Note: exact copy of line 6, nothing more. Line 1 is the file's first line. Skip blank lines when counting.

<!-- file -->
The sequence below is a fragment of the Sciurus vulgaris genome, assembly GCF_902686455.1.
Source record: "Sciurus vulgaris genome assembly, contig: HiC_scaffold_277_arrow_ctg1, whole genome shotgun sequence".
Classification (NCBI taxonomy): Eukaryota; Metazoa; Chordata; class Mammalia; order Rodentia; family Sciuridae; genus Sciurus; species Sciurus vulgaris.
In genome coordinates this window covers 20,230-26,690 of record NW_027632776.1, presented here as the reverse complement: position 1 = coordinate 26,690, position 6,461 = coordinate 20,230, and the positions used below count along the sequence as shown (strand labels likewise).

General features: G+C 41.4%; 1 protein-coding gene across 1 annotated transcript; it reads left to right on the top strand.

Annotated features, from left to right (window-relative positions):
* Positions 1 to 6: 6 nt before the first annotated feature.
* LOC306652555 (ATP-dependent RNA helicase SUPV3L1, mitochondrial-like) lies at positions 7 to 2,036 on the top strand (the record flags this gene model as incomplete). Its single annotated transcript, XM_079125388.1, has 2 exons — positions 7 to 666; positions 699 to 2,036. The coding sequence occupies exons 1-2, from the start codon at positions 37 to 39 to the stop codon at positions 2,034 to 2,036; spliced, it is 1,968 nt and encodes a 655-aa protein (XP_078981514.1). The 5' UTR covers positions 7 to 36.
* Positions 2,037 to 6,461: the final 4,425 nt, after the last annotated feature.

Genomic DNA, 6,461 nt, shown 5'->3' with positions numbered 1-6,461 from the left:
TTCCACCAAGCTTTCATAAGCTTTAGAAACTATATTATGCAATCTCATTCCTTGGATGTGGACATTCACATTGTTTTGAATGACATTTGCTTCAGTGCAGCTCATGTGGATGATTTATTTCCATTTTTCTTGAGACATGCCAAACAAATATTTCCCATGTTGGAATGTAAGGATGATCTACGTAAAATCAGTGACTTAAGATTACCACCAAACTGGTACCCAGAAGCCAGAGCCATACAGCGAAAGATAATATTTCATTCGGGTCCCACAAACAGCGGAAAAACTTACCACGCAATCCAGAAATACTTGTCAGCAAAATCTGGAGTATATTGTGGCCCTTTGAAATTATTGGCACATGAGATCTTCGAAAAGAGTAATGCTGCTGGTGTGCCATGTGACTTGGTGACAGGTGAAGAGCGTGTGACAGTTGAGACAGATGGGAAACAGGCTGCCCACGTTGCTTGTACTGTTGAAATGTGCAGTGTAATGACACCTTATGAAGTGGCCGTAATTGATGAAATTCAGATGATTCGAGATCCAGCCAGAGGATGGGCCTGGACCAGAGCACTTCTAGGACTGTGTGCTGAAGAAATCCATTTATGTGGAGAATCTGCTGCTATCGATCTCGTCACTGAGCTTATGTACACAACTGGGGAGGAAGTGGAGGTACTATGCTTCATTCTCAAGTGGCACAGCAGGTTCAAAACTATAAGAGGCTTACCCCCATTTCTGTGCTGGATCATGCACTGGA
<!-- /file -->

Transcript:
Annotated features, from left to right (window-relative positions):